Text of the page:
Last year, I explored using bar-density (and pie-density) charts to illustrate 80/20-type distributions, which are very common in real life (link).
The key advantage of this design is that the most important units (i.e. the biggest stars/creators) are represented by larger pieces while the long tail is shown by little pieces. The skewness is encoded in the density of the tessellation.
So when the following chart showed up on my Twitter feed, I returned to the idea of using tessellation density as a visual cue.
This wbur chart is a good statistical chart - effiicient at communicating the data, but "boring". The only things I'd change is to remove the vertical axis, gridlines, and the decimals.
In concept, the underlying data is similar to the Youtube data. Less than 0.5 percent of Youtubers produced 38% of the views on the platform. The richest 1% of the population took 15% of Harvard's spots; the richest 20% took 70%.
As I explore this further, the analogy falls apart. In the Youtube scenario, the stars should naturally occupy bigger spaces. In the Harvard scenario, letting the children of the top 1% taking up more space on the chart doesn't really make sense since each incoming Harvard student has equal status.
Instead of going down that potential deadend, I investigated how tessellation density can be used for visualization. For one thing, tessellations are pretty things and appealing.
Here is something I created:
The chart is read vertically by comparing Harvard's selection of students with the hypothetical "ideal" of equal selection. (I don't agree that this type of equality is the right thing but let me focus on the visualization here.) This, selectivity is coded in the density. Selectivity is defined here as the over/under representation. Harvard is more "selective" in lower-income groups.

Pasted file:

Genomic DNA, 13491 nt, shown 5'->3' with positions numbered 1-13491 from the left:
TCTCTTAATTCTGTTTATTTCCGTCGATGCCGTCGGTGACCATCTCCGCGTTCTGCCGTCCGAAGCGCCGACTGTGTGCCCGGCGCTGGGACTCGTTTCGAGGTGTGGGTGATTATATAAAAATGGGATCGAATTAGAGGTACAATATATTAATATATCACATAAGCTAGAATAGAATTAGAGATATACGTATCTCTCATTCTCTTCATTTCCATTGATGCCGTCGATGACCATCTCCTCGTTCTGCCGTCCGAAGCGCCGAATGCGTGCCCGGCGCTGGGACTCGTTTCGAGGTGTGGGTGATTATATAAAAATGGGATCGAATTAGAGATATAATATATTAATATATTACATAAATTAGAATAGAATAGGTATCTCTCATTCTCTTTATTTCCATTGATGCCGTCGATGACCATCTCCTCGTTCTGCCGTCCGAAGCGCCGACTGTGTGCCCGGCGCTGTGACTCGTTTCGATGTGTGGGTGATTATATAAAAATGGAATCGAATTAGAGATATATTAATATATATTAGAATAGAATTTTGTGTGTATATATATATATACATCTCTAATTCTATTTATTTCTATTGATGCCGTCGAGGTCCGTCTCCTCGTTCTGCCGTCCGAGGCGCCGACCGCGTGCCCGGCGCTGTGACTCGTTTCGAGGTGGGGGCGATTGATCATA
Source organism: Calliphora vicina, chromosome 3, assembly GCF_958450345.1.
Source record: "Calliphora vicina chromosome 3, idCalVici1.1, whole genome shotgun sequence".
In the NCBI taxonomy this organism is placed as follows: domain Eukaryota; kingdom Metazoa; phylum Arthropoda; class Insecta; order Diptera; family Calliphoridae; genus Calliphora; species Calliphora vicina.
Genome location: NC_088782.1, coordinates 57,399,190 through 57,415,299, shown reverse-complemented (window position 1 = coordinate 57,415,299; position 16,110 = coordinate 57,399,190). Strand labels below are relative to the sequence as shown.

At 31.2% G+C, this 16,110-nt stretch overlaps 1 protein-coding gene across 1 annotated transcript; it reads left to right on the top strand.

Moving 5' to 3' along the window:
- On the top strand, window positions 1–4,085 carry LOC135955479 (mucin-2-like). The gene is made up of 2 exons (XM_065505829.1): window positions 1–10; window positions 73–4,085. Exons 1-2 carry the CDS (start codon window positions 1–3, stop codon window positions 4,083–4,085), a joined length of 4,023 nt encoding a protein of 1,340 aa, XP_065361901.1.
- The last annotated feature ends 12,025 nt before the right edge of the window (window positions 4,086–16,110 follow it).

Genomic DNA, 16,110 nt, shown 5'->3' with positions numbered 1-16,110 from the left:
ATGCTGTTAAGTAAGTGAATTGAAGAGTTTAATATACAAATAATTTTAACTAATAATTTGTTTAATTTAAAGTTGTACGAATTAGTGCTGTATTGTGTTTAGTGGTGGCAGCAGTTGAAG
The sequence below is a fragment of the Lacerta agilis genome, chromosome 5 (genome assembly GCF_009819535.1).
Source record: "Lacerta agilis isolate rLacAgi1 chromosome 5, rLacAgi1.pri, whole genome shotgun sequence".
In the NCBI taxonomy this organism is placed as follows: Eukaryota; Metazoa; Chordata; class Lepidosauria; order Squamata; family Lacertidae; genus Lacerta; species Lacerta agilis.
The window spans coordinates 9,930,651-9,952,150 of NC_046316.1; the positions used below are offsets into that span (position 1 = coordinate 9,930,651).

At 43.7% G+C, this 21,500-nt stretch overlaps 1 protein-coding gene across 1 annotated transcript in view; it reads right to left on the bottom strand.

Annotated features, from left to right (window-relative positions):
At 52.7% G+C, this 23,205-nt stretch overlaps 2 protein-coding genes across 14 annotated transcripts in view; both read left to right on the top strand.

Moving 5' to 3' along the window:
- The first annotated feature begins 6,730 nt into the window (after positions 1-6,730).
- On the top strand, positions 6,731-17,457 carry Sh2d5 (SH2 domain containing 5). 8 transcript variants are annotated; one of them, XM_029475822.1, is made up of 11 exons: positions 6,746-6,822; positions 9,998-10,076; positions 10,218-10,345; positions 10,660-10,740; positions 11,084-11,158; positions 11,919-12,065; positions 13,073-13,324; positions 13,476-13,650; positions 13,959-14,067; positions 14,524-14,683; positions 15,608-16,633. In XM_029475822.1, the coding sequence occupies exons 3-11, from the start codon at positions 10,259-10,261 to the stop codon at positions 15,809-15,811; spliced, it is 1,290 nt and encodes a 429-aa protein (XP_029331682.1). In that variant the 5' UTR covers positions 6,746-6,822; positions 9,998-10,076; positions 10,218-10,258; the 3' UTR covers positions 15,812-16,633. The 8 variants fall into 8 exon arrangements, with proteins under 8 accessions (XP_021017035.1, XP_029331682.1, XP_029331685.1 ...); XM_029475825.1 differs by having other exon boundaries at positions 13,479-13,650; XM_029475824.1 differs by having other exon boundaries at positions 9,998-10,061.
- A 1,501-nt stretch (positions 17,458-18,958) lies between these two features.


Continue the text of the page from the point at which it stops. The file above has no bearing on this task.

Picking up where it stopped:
In the first and second columns, we see that Harvard's densities are lower than the densities as expected in the general population, indicating that the poorest 20%, and the middle 20% of the population are under-represented in Harvard's student body. Then in the third column, the comparison flips. The density in the top box is about 3-4 times as high as the bottom box. You may have to expand the graphic to see the 1% slither, which also shows a much higher density in the top box.
I was surprised by how well I was able to eyeball the relative densities. You can try it and let me know how you fare.
(There is even a trick to do this. From the diagram with larger pieces, pick a representative piece. Then, roughly estimate how many smaller pieces from the other tessellation can fit into that representative piece. Using this guideline, I estimate that the ratios of the densities to be 1:6, 1:2, 3:1, 10:1. The actual ratios are 1:6.7, 1:2.5, 3:1, 15:1. I find that my intuition gets me most of the way there even if I don't use this trick.)
Density encoding is under-used as a visual cue. I think our ability to compare densities is surprisingly good (when the units are not overlapping). Of course, you wouldn't use density if you need to be precise, just as you wouldn't use color, or circular areas. Nevertheless, there are many occasions where you can afford to be less precise, and you'd like to spice up your charts.